So I sat us both down and we watched Forks Over Knives (on Facebook: Forks Over Knives’ Facebook Page) and Fed Up (on Facebook: Fed Up’s Facebook Page). Both are currently streaming on Netflix. Since 2010, I had been reading about nutrition. As the resident cook in the family, I tend to make mostly healthy food. But we did eat out a lot, and I did love my cheese. And the occasional brownie. Ok, pan of brownies.

I think the biggest takeaways for me from the documentaries are:

1. Americans eat a ridiculous amount of sugar. Oftentimes, we are completely unaware of how much sugar we are consuming. (Check your milk label, your orange juice label, your yogurt label, etc.) The MAXIMUM recommended amount of sugar for men is 9 teaspoons and only 6 teaspoons for women. (Or approximately 70.5 grams for men and 47 grams for women.) To put that in perspective, a 20 oz bottle of soda contains 17 teaspoons of sugar. Almost 3x the amount allotted for women in ONE DAY. Between orange juice, milk, and cereal, a lot of people consume their daily allowance just at breakfast! Also note that none of the labels on food tell you what percentage of sugar it contains for the daily diet. Mostly because it would be off the chart. Imagine reading: 220% of your daily sugar… sugar lobbyists certainly don’t want you to see that! I highly recommend you read more about this here:

2. All of those commercials I saw as a child: “Beef, it’s what for dinner,” “Pork, the other white meat,” “Milk does a body good”, “The Incredible, Edible, Egg,” etc. Not once have I seen an ad for a carrot. Lobbyists have a lot of power. And now I know why the cheese section in grocery stores is out of control. I feel manipulated.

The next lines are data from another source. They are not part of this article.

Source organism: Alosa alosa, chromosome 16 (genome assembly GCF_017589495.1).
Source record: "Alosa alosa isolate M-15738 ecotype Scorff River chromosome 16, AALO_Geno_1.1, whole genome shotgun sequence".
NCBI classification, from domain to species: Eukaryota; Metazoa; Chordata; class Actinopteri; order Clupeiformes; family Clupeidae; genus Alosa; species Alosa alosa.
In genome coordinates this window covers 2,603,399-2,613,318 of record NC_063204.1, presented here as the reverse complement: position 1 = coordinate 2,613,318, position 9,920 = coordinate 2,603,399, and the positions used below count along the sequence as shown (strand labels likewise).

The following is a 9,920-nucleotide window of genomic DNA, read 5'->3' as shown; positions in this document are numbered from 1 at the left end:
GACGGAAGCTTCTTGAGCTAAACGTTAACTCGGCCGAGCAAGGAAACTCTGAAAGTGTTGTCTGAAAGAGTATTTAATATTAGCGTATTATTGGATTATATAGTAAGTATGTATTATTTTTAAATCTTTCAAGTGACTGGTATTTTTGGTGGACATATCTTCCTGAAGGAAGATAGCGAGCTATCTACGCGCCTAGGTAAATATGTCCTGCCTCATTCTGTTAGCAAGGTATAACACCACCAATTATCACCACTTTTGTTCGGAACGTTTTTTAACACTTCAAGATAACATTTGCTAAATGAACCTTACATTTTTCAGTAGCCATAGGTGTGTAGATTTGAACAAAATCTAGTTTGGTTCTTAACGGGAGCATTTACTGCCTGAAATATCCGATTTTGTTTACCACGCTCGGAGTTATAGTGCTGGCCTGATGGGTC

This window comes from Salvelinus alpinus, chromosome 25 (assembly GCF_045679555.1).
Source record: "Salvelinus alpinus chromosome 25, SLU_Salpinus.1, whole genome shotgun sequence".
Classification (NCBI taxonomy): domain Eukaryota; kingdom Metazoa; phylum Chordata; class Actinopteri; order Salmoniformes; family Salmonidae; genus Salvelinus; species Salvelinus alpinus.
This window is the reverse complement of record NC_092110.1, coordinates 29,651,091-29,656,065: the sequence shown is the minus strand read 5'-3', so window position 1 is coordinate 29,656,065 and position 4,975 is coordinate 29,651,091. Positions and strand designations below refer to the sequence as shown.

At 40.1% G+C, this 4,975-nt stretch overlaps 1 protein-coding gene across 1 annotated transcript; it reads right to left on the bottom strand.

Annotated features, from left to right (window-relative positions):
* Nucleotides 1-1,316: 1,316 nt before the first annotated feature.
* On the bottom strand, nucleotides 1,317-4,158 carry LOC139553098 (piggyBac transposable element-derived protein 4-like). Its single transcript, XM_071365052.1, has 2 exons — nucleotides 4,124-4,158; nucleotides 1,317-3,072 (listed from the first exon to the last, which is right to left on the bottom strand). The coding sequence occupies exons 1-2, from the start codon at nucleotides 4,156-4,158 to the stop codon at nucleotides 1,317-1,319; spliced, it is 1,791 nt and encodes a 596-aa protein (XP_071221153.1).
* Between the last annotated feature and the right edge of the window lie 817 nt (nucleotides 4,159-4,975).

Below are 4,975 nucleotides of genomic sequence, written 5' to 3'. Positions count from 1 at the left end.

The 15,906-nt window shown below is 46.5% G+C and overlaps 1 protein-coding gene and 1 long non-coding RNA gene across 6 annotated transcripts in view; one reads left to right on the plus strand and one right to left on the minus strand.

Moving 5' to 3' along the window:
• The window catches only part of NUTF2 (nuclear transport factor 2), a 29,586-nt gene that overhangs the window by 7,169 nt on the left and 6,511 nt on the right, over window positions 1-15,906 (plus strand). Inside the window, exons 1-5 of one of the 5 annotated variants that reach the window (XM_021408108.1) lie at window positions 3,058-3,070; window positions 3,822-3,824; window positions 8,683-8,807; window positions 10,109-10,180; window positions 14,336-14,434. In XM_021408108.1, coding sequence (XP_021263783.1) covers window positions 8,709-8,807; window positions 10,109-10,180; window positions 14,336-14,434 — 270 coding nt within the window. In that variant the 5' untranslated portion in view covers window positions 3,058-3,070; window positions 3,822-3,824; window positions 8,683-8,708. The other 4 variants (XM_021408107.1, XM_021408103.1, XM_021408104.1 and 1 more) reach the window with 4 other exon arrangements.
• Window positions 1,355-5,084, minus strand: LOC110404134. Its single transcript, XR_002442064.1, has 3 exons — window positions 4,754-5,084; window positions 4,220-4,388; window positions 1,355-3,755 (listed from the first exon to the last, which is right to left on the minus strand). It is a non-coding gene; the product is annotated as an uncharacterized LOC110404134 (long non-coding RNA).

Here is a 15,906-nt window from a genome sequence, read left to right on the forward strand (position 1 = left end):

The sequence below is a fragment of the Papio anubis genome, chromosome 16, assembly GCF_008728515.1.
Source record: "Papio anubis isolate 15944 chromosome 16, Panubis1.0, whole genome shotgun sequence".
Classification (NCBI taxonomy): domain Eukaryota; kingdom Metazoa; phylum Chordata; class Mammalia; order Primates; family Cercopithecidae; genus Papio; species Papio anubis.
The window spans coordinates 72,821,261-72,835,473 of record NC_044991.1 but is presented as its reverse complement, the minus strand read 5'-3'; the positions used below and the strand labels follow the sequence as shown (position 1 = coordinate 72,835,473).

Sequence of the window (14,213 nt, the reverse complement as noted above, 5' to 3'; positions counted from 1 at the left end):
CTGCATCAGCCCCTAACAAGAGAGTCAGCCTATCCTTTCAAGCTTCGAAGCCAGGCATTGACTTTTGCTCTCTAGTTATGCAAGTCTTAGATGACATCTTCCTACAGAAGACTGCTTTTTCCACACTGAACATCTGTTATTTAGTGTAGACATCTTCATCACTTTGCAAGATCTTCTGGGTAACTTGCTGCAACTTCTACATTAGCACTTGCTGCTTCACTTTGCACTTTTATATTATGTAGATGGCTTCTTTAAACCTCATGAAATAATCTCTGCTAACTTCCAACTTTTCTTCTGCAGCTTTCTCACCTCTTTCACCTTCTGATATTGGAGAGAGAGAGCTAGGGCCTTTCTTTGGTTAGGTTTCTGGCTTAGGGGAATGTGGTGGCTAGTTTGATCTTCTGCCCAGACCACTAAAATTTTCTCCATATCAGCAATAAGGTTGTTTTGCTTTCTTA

Yes, I realize that every opinion has someone hoping to profit from it. But, because of my uncle’s terminal diagnosis, I’ve read a ton of articles about nutrition from a variety of sources in the past four months.  And I’ve always been a big fan of Hippocrates when it comes to medicine. All of these resources have forced me to really think about what I was eating, why I was eating it, and if I even liked it.

After watching, my husband decided he wanted to try to go entirely plant based. That wasn’t really what I was expecting; my goal in watching the documentaries was more to motivate ourselves to just start eating healthier. But, I figured, why not? Let’s give it a whirl. It will be a new challenge for sure.

Everyone’s first reaction was, “What about cheese?!?!”

The second reaction was, “Where are you going to get protein?!?!”

Honestly, we’ve been doing this for a little over a month. My husband said he wouldn’t do it anymore if 1. It were too difficult and 2. If he didn’t feel satiated. After three weeks, we had pretty much kicked our sugar addiction to the curb, we are sleeping more soundly, we feel a ton better, our moods have improved, and we have a ton more energy. In fact, I haven’t felt this good since I was a little kid. Which is especially helpful when there is an actual little kid who is crawling and climbing and trying to walk. I don’t miss cheese. And I eat plenty of protein. But more importantly, I’m getting plenty of fiber, which I know I didn’t eat enough of previously. I’m cooking a lot more, and I never get that gross where-are-my-elastic-pants feeling.